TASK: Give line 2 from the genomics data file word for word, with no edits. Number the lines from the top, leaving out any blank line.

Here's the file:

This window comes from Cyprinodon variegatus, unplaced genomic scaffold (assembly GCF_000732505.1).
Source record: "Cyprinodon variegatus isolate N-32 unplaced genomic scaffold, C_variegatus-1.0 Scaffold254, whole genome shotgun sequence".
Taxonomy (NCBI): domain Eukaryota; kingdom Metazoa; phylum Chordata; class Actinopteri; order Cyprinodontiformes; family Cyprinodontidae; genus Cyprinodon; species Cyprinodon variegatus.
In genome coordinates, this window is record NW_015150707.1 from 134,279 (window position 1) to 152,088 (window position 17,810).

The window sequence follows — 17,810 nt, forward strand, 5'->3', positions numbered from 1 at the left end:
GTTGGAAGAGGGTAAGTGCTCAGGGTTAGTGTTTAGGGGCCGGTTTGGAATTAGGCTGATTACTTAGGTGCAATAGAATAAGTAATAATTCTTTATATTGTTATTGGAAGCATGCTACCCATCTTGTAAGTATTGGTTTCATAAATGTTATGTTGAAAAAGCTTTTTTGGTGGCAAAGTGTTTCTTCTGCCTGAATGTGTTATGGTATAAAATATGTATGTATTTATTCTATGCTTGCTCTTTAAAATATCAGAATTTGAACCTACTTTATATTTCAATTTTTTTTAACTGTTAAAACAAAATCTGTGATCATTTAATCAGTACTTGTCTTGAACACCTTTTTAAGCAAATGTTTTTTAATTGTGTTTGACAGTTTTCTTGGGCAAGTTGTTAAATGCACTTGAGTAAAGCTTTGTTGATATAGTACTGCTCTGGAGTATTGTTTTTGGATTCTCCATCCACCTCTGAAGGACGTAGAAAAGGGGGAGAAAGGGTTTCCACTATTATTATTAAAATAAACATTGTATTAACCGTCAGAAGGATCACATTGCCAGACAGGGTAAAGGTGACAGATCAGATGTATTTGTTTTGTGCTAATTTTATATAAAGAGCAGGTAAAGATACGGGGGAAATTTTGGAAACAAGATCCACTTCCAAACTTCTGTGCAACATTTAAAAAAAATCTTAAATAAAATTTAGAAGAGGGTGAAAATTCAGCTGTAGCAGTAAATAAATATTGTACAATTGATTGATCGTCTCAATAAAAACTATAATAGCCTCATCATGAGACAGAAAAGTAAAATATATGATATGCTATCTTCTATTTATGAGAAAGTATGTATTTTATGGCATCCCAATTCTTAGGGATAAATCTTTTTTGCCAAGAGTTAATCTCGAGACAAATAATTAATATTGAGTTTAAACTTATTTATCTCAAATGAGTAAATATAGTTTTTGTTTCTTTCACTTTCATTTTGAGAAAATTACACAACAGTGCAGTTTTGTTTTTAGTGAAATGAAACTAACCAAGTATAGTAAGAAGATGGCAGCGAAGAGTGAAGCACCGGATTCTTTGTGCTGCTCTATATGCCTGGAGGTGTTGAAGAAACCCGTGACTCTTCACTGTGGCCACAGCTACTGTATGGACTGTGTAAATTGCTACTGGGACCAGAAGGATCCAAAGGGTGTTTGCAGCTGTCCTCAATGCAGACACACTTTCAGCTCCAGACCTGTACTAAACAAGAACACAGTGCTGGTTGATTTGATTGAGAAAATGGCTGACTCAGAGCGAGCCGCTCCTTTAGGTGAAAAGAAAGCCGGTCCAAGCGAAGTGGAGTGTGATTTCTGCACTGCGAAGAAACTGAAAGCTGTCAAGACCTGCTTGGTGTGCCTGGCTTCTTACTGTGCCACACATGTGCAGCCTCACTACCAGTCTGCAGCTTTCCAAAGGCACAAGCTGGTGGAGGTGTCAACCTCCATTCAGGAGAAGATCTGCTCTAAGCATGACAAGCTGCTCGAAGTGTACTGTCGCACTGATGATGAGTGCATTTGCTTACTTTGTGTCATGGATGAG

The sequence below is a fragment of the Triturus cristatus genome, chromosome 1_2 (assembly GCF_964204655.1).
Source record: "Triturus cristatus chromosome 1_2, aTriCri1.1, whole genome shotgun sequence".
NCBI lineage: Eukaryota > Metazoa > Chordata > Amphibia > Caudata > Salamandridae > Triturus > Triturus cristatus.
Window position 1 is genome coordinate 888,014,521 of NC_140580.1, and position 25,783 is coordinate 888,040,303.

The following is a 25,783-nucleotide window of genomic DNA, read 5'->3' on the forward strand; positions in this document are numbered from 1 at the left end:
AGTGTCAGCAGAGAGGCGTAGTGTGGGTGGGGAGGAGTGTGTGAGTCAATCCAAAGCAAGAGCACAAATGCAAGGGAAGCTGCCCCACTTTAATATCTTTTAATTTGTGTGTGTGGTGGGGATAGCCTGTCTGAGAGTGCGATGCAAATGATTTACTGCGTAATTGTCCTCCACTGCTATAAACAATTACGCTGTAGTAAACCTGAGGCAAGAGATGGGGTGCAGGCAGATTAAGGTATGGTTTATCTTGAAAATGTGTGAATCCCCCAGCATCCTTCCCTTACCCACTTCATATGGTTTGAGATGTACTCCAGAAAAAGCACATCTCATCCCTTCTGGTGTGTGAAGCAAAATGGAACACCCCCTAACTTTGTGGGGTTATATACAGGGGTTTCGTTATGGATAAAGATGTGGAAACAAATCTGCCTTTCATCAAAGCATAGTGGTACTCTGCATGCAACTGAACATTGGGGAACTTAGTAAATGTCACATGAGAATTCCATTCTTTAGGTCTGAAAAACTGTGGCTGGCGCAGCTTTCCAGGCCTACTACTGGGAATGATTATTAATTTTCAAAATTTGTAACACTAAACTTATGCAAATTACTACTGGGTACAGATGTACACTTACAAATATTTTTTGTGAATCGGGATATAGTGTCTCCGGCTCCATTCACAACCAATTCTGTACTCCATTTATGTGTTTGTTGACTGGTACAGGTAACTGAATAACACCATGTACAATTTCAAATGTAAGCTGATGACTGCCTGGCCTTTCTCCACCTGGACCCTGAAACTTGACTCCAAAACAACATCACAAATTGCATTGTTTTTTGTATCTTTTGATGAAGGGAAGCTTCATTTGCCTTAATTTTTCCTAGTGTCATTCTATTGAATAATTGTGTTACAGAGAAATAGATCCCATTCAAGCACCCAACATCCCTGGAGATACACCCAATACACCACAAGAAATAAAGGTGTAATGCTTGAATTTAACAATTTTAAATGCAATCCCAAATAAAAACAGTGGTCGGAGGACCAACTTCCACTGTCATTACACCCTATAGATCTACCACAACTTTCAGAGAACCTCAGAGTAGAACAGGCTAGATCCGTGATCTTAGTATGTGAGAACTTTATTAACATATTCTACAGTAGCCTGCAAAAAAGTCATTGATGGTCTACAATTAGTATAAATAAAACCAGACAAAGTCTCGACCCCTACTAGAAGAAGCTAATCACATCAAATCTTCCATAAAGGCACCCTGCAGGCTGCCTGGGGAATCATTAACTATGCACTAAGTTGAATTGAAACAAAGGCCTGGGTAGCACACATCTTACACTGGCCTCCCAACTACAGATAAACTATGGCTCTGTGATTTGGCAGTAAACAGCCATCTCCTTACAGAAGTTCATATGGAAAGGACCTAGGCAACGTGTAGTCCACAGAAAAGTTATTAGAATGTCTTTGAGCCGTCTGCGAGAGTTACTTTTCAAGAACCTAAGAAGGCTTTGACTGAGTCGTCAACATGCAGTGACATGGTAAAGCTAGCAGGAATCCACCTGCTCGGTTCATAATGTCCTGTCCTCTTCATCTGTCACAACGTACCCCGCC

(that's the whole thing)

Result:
Source record: "Cyprinodon variegatus isolate N-32 unplaced genomic scaffold, C_variegatus-1.0 Scaffold254, whole genome shotgun sequence".